Turkey claims it wants to create a safe zone in northern Syria in order to return Syrian refugees living in Turkey, but in doing so it risks leaving imprisoned IS-linked individuals, as well as IS-linked women and children in multiple camps, unguarded or in a position to escape. Several IS fighters escaped a prison in Qamishli while riots took place at the al-Hol camp, which houses some 68,000 IS-linked family members, who are primarily women and children (Aljazeera, October 13). While there is a clear threat that escapees will help rejuvenate IS in Syria or make their way elsewhere, there is also a longer term threat that those repatriated by countries with poor track records with terrorism prosecution, prison radicalization, and recidivism will easily link up with or establish IS cells at home.
Despite calls to repatriate IS-linked individuals, countless Western nations have refused to do so, noting the obvious security threats to those conducting the repatriations and to the country once they return. The Australian government, which has among the most comprehensive terrorism laws in the world, has refused to place its forces at risk and has shown little interest in bringing back its citizens (7News, October 17). Similarly, the debate on whether to bring back fighters has plagued countless European nations. Meanwhile, many countries that have returned a notable amount of fighters—Bosnia, Kazakhstan, Kosovo, Macedonia, Morocco, and Tunisia among others—are, strikingly, those with poor track records in deradicalization and fewer resources and mechanisms in place to evaluate, deradicalize, track, or prosecute returnees. In Kosovo, for instance, the men are often immediately detained and face prison sentences while the women and children are temporarily detained, evaluated, and often released under varying degrees of monitoring. Prison sentences for those convicted, however, have often been exceedingly short and post-release monitoring almost nonexistent. Morocco has one of the most adept counterterrorism forces in the world and yet countless cases have demonstrated the countries struggles with terrorism prosecution, prison radicalization, and recidivism—the most recent high-profile example being the mastermind of the Imlil beheadings (See TM, March 12).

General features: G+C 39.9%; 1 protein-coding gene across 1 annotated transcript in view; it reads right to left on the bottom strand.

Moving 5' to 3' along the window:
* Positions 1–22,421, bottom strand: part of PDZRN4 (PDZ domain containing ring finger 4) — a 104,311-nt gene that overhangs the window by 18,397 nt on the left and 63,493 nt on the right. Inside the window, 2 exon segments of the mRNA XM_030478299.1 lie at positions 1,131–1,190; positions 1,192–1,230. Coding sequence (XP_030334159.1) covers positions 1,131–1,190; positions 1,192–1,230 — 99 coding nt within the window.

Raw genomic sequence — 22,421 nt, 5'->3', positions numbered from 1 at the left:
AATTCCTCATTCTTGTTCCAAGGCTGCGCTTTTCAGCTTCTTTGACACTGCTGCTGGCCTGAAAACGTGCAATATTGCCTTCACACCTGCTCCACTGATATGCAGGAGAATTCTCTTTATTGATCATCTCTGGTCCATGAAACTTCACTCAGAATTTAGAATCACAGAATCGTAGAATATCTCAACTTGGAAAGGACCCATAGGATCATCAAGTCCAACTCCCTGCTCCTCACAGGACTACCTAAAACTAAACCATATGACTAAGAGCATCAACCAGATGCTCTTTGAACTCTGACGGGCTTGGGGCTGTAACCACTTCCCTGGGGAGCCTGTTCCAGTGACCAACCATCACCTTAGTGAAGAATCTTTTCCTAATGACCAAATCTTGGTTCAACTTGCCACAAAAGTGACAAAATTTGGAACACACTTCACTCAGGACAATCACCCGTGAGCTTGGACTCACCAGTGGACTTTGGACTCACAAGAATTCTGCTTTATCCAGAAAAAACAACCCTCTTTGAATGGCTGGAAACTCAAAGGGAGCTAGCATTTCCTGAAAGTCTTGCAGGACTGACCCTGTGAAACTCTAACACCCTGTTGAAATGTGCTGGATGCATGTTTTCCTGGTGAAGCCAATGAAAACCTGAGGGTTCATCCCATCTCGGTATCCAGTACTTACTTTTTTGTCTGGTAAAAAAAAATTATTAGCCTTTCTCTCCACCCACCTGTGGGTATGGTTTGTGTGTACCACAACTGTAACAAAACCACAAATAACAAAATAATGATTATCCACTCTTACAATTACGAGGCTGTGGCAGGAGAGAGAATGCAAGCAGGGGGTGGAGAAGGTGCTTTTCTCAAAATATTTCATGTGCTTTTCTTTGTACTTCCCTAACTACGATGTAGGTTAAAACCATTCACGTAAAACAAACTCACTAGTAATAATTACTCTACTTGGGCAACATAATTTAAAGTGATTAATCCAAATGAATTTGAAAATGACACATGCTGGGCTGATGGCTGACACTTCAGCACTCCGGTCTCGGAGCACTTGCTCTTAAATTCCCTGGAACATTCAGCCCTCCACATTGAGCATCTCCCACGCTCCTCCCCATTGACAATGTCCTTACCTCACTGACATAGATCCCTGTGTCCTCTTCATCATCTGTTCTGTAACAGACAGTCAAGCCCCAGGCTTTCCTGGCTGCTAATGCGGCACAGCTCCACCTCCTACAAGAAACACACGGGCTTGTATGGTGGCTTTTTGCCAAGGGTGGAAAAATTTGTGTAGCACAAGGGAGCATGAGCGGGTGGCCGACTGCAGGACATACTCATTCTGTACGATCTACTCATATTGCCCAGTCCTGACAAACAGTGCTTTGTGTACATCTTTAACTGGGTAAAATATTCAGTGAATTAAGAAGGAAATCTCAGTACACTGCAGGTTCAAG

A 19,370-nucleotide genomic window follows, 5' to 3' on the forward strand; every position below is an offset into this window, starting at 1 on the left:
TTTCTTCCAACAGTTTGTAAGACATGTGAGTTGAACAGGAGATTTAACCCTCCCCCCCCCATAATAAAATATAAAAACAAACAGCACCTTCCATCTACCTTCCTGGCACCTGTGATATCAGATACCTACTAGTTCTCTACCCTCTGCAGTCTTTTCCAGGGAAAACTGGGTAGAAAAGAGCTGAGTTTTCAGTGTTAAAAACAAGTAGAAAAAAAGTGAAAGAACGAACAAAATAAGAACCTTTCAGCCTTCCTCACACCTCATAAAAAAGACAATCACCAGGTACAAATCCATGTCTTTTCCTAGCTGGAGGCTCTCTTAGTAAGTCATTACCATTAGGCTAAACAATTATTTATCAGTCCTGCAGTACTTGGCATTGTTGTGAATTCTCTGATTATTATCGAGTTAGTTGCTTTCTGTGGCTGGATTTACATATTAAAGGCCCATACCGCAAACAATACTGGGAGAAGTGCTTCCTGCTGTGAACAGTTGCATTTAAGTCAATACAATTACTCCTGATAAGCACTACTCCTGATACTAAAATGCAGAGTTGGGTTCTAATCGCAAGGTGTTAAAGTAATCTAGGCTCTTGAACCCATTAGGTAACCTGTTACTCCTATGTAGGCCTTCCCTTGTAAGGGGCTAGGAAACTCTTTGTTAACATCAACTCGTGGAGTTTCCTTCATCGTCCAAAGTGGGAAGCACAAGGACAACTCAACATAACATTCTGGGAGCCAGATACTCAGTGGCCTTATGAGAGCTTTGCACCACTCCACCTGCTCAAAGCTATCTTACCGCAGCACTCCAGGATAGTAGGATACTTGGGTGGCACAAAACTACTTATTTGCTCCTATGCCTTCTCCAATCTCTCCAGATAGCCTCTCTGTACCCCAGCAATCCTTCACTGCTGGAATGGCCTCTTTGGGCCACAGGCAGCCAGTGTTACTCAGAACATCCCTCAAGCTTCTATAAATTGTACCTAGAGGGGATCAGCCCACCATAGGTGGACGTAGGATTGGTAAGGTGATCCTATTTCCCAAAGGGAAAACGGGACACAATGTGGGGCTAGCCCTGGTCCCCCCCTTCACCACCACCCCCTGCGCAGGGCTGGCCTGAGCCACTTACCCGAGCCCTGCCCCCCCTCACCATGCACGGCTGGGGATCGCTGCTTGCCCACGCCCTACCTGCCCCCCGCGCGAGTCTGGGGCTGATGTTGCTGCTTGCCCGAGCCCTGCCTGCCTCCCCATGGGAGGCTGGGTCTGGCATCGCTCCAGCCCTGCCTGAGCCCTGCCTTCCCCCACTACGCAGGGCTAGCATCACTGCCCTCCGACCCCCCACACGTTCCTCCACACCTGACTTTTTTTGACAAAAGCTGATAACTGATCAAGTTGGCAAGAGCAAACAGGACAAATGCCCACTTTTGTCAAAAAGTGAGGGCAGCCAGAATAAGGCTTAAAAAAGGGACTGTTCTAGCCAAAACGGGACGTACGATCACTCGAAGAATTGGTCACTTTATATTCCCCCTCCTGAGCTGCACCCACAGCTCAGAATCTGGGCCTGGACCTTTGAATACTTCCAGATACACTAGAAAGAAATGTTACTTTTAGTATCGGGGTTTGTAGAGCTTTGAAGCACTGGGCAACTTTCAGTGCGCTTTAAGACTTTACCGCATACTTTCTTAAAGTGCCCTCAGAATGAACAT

The threat of escape by those imprisoned or held in camps in northern Syria is undoubtedly substantial, but those who succeed still face a significant challenge in making it out of Syria alive before jumpstarting activity elsewhere. Meanwhile, those repatriated by countries lacking the resources or mechanisms to properly prosecute, monitor, or otherwise rehabilitate offenders could merely be offering them a short hiatus before they can strike again. Even in more equipped countries, the lack of evidence from the battlefield often makes prosecution challenging and prison sentences relatively short at only a few years. The lack of any sort of transparency or international organizational oversight over how repatriated IS fighters and IS-linked individuals are managed raises the significant concern of them simply cropping back up in a new location in a matter of months or years. As such, transparency and information sharing among neighboring countries and those who have repatriated IS fighters and families is going to be critical.